So what’s next? Well I’m visiting the National Museum of Wales in Cardiff and Cirencester museum over the next 2 weeks. Here I ¬†hoping to have a preliminary look at the remains that they have to see how suitable they are for my project. I will (hopefully!) arrange another date to go back and measure any of the remains that can be used in my research. In the mean time I’m going to start contacting the museums that have collections that are appropriate for my work and get some dates for visits in the diary. My aim is to see and measure as many skeletons as possible before April next year, when my PhD upgrade will be. So lots of work to do but I can’t wait to get started with the data collection!
As I said before, now that I’ll be visiting new places and collections, plus the volunteering, I should be able to write an update of my progress and experiences every week! Here’s hoping!¬†Skeleton-Hands-Facebook-Cover

Trip to the Wellcome Museum and Hunterian Museum at the Royal College of Surgeons

I’ve decided to change my ‘what I’ve been up’ pages to posts – I think it’ll just look better!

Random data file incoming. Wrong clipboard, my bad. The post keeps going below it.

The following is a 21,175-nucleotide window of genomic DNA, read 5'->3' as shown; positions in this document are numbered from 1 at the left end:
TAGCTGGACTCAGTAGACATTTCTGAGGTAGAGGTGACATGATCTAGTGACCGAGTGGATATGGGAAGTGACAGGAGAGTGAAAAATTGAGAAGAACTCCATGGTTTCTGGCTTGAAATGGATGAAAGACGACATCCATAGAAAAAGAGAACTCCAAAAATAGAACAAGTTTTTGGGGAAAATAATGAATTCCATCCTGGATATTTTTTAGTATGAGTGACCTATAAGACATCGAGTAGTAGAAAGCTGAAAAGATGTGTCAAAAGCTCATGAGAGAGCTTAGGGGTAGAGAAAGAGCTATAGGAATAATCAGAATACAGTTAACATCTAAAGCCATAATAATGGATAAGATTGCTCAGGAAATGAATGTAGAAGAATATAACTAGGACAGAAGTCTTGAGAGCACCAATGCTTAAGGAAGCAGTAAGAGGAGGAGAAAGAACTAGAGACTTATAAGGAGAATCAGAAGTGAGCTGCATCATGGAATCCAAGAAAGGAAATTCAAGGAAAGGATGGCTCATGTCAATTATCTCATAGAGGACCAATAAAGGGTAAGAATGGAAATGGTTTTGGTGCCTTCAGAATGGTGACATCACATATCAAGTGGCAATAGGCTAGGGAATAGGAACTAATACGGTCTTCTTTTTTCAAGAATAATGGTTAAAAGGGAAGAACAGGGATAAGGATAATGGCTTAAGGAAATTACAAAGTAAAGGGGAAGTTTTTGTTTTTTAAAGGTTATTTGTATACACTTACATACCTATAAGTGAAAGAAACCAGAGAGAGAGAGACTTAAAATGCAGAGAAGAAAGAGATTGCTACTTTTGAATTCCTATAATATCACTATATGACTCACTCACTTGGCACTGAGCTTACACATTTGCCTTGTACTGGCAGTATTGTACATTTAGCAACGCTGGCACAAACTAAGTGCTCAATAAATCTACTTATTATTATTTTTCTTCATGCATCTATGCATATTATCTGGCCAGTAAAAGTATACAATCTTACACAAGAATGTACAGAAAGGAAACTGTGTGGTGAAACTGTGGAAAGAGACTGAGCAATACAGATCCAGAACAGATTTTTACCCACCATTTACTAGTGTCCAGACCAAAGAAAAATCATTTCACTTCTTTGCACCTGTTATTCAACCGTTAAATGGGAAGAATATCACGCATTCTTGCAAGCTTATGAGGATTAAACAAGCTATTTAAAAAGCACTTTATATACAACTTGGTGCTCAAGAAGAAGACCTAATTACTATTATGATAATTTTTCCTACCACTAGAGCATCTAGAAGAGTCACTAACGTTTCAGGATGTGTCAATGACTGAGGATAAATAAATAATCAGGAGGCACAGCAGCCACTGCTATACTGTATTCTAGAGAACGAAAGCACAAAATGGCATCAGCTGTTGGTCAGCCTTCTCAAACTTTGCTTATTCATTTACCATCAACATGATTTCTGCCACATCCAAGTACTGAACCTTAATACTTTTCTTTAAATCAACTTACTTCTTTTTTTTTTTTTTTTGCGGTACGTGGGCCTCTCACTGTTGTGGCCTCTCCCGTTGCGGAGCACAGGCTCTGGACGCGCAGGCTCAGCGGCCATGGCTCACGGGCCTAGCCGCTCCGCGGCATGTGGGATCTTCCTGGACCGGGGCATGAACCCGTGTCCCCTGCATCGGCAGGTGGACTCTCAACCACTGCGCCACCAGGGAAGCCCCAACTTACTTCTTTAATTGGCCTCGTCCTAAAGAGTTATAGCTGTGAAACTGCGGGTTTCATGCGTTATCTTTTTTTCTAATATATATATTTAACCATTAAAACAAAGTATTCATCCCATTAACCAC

Anyways on 13th Feb 2014 I went to the Hunterian Museum based at the Royal College of Surgeons as I had a meeting with the curator of the Wellcome museum of pathology and anatomy which is based there. Before Christmas I got in contact with Carina Philips, the curator, to get her opinion about getting work in a museum. Then in January I got a reply from her giving me some advice but also a chance to come and discuss a volunteering opportunity working with an ostological project – this was music to my ears! So I headed into London to meet Carina.

Whilst there we talked about the usual things – what my background is, what the project will involve and why it is needed. Basically the museum is receiving human remains before the Human Tissue Act comes into place in 2016, which will require more people and organisations to obtain the license. However the museum now has boxes of human bones which need to be sorted and catalogued so they know what they are dealing with. Hopefully, I will be helping out with this, depending on a couple of things. I’m very much looking forward to getting the chance to handle human bones again if it all pans out!